A colorless compound present in logwood that is easily converted into blue, red, or purple dyes and is used as a biological stain.
- ‘Inactive DNA is readily stained with hematoxylin, toluidine blue, and other similar basic dyes.’
- ‘Full-thickness articular cartilage core specimens were cut and stained with hematoxylin and eosin and safranin-O to analyze extracellular matrix morphology, as described.’
- ‘The specimens were cross-sectioned at a thickness of 5 [mu] m for staining with hematoxylin and eosin.’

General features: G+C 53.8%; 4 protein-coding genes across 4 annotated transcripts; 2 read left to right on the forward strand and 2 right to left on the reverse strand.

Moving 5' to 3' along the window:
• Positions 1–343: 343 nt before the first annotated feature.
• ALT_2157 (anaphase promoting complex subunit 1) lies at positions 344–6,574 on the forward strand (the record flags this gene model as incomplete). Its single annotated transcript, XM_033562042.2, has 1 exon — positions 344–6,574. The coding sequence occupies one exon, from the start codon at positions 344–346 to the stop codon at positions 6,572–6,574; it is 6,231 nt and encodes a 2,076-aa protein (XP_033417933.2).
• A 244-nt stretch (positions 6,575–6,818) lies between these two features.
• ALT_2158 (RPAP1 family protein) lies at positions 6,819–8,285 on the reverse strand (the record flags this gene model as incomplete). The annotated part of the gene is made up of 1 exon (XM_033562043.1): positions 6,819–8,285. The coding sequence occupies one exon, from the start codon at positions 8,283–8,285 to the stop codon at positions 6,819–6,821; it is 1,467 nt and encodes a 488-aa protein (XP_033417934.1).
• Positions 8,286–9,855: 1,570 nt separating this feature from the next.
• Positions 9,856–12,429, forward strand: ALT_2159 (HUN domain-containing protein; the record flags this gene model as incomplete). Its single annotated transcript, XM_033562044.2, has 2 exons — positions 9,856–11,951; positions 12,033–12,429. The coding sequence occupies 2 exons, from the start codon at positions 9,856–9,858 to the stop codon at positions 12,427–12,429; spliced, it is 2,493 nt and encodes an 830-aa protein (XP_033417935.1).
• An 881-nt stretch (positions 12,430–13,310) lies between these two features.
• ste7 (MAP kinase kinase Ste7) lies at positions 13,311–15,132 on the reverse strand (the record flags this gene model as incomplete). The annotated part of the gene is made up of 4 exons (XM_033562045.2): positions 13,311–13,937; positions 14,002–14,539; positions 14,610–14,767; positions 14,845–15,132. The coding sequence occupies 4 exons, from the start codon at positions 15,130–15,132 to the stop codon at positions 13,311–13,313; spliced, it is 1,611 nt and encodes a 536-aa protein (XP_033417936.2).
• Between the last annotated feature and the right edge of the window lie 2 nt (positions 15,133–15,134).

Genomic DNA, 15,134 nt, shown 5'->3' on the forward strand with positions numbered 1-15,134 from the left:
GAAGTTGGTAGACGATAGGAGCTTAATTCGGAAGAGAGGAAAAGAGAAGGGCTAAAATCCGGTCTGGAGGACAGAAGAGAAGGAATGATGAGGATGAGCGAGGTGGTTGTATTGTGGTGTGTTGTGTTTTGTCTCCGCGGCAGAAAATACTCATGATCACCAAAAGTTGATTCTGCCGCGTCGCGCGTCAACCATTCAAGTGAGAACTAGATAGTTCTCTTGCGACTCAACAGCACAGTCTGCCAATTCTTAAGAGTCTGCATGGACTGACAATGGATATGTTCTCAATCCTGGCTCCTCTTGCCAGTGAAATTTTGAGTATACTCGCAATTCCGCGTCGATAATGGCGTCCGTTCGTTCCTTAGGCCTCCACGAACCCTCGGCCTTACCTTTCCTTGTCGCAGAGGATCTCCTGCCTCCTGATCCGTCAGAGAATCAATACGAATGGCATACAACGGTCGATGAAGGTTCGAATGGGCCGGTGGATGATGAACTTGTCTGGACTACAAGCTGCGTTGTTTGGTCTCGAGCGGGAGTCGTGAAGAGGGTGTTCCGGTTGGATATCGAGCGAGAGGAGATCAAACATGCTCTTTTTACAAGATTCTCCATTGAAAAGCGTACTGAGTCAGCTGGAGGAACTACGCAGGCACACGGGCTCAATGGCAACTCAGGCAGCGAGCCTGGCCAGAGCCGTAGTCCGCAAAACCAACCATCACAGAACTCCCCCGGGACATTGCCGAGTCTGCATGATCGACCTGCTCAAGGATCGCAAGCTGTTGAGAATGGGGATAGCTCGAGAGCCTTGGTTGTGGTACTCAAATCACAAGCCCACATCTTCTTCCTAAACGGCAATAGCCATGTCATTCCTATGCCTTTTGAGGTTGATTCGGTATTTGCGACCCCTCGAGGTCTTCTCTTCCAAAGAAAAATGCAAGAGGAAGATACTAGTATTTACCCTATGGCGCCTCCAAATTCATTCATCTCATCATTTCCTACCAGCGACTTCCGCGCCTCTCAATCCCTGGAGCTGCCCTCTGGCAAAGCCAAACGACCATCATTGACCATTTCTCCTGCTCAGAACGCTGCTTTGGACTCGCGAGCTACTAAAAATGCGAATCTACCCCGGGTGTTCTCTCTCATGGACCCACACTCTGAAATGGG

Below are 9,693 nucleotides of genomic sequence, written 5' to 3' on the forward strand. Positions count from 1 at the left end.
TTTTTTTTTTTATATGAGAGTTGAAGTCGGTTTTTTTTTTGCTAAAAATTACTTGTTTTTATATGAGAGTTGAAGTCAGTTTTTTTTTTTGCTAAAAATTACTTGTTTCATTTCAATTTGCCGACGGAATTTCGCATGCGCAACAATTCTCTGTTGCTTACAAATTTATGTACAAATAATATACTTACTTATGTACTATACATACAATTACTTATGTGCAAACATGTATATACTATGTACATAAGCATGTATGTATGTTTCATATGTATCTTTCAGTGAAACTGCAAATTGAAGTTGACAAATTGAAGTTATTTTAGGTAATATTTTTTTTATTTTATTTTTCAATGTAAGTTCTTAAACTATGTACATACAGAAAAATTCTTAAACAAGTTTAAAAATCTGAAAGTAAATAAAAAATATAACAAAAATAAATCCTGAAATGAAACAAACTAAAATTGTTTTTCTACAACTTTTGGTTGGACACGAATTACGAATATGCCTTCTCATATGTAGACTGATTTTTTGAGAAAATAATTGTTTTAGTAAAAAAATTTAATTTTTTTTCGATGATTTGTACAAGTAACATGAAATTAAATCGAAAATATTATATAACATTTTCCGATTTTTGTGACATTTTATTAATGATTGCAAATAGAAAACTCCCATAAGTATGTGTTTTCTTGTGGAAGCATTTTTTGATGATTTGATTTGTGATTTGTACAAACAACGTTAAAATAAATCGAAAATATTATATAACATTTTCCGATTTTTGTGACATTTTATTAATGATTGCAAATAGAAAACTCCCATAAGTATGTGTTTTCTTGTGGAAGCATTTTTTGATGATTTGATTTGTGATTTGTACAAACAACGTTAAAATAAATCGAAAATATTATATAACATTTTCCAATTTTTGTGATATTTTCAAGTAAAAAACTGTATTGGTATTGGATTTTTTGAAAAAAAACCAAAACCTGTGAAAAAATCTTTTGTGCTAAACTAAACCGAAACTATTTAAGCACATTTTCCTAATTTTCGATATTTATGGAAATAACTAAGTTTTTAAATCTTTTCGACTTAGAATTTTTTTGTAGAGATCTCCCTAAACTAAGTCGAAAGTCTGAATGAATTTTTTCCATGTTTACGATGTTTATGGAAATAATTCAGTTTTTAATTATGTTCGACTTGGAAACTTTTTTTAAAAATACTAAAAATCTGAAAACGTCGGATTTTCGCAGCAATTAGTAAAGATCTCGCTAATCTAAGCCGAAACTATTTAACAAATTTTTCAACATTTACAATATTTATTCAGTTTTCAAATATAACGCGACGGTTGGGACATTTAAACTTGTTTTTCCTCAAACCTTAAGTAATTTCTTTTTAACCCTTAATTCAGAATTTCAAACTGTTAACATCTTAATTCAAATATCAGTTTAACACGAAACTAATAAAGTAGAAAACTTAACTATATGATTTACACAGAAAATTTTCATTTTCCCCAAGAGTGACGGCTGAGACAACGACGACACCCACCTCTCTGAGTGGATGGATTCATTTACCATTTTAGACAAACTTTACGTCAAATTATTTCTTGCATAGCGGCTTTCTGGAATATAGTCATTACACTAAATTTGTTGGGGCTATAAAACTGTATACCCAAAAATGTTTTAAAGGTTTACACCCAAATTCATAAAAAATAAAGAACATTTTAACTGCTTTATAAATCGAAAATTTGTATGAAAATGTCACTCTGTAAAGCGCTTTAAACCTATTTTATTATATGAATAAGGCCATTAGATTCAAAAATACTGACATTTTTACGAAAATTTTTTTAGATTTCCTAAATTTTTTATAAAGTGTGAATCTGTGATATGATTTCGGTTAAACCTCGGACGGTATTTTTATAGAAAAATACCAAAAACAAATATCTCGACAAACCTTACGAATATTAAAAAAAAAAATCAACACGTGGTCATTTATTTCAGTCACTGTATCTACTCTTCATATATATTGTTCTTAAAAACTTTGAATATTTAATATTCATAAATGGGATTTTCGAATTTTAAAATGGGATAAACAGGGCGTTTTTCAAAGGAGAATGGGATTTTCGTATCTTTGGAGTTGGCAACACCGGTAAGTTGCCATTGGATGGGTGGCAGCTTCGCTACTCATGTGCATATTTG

- ‘Eight randomly selected sites from each inflation-fixed right lung were embedded in paraffin, and sections were cut for hematoxylin and eosin staining.’
- ‘Tissues are stained in aqueous hematoxylin after mordanting in iron ammonium sulfate (iron alum).’
Mid 19th century: from modern Latin Haematoxylum (genus name), from haemato-, variant of hemato- of blood + Greek xulon wood.